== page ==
Clinical Endocrinology

Sex hormone binding globulin and insulin resistance

Authors


Correspondence: Ian R. Wallace, Regional Centre for Endocrinology and Diabetes, Royal Victoria Hospital, Grosvenor Road, Belfast BT12 6BA, UK. Tel.: +44 28 9063 4462; Fax: +44 28 9031 0111; E-mail: iwallace01@qub.ac.uk

Summary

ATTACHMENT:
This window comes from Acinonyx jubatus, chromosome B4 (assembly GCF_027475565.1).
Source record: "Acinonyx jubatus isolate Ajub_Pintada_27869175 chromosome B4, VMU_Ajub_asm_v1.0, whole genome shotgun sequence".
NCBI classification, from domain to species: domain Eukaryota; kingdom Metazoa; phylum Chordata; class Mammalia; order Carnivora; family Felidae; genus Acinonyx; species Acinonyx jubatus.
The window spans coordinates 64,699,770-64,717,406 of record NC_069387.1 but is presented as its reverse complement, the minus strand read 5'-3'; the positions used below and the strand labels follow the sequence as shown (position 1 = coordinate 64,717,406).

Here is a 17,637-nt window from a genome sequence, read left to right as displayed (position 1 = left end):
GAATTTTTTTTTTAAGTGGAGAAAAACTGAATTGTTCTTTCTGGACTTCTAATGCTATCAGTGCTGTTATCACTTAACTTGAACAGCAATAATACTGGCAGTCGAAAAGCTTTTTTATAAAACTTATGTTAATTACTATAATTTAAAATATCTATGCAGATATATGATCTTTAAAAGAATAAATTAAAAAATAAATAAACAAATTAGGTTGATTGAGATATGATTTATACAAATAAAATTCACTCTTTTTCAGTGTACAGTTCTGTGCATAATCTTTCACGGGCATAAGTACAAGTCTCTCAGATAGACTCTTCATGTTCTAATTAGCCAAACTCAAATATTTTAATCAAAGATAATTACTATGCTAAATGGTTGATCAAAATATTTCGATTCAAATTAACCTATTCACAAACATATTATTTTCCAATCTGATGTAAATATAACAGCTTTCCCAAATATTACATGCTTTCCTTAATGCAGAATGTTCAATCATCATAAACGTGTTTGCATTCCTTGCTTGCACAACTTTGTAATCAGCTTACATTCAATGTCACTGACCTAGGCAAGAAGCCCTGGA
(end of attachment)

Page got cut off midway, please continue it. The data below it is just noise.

Sex hormone binding globulin (SHBG) is a glycoprotein composed of two 373-amino-acid subunits. The SHBG gene and a promotor region have been identified. The SHBG receptor has yet to be cloned but is known to act through a G-protein-linked second-messenger system following plasma membrane binding. The principal function of SHBG has traditionally been considered to be that of a transport protein for sex steroids, regulating circulating concentrations of free (unbound) hormones and their transport to target tissues. Recent research suggests that SHBG has functions in addition to the binding and transport of sex steroids. Observational studies have associated a low SHBG concentration with an increased incidence of type 2 diabetes mellitus (DM) independent of sex hormone levels in men and women. Genetic studies using Mendelian randomization analysis linking three single nucleotide polymorphisms of the SHBG gene to risk of developing type 2 DM suggest SHBG may have a role in the pathogenesis of type 2 DM. The correlation between SHBG and insulin resistance that is evident in a number of cross-sectional studies is in keeping with the suggestion that the association between SHBG and incidence of type 2 DM is explained by insulin resistance. Several potential mechanisms may account for this association, including the identification of dietary factors that influence SHBG gene transcription. Further research to characterize the SHBG-receptor and the SHBG second messenger system is required. An interventional study examining the effects on insulin resistance of altering SHBG concentrations may help in determining whether this association is causal.

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